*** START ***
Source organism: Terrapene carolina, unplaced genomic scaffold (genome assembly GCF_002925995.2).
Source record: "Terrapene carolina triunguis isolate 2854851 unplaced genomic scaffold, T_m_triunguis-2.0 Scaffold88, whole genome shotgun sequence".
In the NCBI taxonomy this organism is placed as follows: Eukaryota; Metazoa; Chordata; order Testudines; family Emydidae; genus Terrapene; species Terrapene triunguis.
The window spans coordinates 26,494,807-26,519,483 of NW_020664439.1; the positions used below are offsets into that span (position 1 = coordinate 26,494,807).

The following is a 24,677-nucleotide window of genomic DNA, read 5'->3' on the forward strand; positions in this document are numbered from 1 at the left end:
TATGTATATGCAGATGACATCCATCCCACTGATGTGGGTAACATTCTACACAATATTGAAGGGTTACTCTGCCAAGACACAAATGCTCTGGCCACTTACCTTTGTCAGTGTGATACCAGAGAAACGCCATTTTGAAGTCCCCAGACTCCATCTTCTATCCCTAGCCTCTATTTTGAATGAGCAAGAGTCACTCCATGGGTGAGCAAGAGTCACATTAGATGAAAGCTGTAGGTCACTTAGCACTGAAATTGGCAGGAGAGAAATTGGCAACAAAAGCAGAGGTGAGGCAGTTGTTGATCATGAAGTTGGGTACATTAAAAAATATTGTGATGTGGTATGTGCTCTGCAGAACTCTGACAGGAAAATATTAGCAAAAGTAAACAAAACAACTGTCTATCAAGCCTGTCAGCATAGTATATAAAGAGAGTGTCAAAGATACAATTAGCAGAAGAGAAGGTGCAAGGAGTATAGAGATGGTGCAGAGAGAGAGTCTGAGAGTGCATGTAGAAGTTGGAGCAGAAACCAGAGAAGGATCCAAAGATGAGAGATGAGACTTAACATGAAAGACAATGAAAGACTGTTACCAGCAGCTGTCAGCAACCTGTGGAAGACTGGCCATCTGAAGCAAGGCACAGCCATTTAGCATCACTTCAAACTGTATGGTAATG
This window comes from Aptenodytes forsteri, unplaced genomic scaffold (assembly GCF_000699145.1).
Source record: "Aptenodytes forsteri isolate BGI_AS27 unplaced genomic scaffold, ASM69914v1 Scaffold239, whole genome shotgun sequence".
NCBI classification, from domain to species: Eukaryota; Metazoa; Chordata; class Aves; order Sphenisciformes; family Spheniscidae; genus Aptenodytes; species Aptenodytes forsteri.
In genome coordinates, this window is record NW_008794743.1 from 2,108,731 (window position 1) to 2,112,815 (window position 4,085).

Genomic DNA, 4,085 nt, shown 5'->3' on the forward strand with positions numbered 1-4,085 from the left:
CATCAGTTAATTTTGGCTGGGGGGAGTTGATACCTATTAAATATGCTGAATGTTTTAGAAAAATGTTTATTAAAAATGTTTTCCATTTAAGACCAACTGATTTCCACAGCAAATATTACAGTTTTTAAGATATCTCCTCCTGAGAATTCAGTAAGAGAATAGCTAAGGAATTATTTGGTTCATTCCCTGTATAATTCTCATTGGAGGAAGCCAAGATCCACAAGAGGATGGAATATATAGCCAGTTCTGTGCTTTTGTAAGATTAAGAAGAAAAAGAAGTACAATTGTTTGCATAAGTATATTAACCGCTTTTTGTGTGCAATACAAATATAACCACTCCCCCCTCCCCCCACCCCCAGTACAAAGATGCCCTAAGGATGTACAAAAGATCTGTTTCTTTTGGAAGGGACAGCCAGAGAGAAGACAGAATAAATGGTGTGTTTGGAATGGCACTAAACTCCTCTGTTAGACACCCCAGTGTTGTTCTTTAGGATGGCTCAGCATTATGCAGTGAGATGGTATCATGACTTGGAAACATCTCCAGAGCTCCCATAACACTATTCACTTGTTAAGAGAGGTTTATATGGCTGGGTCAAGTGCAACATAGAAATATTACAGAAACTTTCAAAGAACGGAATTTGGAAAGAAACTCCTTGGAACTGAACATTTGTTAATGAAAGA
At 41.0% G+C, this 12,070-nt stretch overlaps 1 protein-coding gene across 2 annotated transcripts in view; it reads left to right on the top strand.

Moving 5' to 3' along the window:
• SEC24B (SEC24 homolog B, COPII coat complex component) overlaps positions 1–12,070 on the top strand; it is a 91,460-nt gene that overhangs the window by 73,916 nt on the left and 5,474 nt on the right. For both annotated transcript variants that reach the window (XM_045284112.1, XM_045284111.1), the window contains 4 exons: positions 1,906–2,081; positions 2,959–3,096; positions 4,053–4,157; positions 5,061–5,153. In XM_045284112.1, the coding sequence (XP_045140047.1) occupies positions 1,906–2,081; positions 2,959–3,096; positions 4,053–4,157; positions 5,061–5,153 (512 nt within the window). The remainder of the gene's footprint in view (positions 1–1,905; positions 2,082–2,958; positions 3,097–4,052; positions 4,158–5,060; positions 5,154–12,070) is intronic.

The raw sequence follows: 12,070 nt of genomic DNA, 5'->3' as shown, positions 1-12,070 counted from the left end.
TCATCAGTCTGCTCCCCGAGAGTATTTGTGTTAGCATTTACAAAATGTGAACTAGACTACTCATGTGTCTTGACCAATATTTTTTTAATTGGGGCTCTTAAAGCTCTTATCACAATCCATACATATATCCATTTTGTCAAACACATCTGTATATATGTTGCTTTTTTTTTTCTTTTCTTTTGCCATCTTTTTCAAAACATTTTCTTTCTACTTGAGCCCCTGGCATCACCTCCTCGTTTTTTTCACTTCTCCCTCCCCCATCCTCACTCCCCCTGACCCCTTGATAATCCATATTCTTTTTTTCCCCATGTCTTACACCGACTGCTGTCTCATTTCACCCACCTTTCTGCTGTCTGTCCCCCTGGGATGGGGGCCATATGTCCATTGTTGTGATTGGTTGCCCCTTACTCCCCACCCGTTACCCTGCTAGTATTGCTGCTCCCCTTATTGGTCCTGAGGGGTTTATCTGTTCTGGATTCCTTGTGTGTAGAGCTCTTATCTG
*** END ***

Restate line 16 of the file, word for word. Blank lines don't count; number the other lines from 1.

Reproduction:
The raw sequence follows: 12,070 nt of genomic DNA, 5'->3' as shown, positions 1-12,070 counted from the left end.